Senate Bill 92

Sponsor:  Sen. Steven Bieda

House Committee:  Judiciary

Senate Committee:  Judiciary

Complete to 1-25-12



The bill would specify the rights and responsibilities of a person designated and acting under a durable power of attorney (DPOA); require the designated "attorney in fact" to first sign an acceptance of the designation to acknowledge and accept certain obligations, liabilities, and rights; provide for exemptions; and apply the bill's provisions to a DPOA executed on or after April 1, 2012.

A power of attorney allows a person, known as the "principal," to name another person or a bank as his or her agent or attorney in fact.  The attorney in fact can then conduct business transactions and make other decisions on behalf of the principal; for instance, pay bills, write checks, sell property, contract for medical or professional services, and make decisions or transactions regarding retirement and pension benefits.  A power of attorney expires when a person dies or becomes disabled or incapacitated by illness, injury, accident, or old age.  In contrast, a durable power of attorney is not affected by the principal's subsequent disability, and remains in effect until such time as the principal dies.

Senate Bill 92 would amend Section 5501 of the Estates and Protected Individuals Code (EPIC).  Section 5501 defines a "durable power of attorney" as a power of attorney by which a principal designates another as his or attorney in fact in a writing that contains the words "This power of attorney is not affected by the principal's subsequent disability or incapacity, or by the lapse of time," or "This power of attorney is effective upon the disability or incapacity of the principal," or similar words that show the principal intended the authority being conferred to be exercisable even if he or she became disabled or incapacitated and despite the amount of time that had lapsed since its execution, unless the document had a termination time.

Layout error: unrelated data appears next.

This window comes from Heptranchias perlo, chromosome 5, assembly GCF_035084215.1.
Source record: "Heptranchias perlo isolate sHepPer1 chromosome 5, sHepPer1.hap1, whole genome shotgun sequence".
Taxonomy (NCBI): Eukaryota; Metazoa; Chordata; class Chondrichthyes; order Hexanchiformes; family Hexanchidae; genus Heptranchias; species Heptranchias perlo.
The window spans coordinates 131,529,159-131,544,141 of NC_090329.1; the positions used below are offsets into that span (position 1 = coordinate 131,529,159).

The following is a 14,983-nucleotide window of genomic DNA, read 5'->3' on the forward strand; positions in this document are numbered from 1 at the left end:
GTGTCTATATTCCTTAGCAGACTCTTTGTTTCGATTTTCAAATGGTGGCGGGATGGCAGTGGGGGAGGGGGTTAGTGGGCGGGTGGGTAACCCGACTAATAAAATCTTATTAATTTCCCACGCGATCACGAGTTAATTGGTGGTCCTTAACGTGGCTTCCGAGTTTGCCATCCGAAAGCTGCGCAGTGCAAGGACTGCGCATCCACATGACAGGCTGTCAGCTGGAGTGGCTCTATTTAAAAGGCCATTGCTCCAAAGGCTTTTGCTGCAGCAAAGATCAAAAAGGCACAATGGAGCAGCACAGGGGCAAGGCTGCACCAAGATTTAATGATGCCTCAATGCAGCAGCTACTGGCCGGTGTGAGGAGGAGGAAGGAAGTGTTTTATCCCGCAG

The bill would retain this definition but add specific rights and responsibilities of attorney-in-fact, require execution of an acceptance of attorney-in-fact obligations, create exemptions from the bill's requirements, and apply the bill's requirements only to DPOAs executed on or after April 1, 2012.

Authority, rights, responsibilities, and limitations.

An attorney-in-fact designated and acting under a DPOA would be required to do at least all of the following:

o                   Act in accordance with standards of care for fiduciaries exercising powers under a DPOA.

o                   Take reasonable steps to follow the principal's instructions.

o                   Keep the principal informed of his or her actions.  Upon request, provide an accounting to the principal, a conservator or court-appointed guardian, or others as required by the DPOA, the act, or judicial order.

o                   Not make a gift of the principal's asset unless provided for in the DPOA.

o                   Unless provided for in the DPOA, not create an "in trust for" (known as payable-on-death) account, or make, change, or delete a transfer-on-death or payable-on-death designation concerning the principal's assets if such action would alter the payable-on-death designation.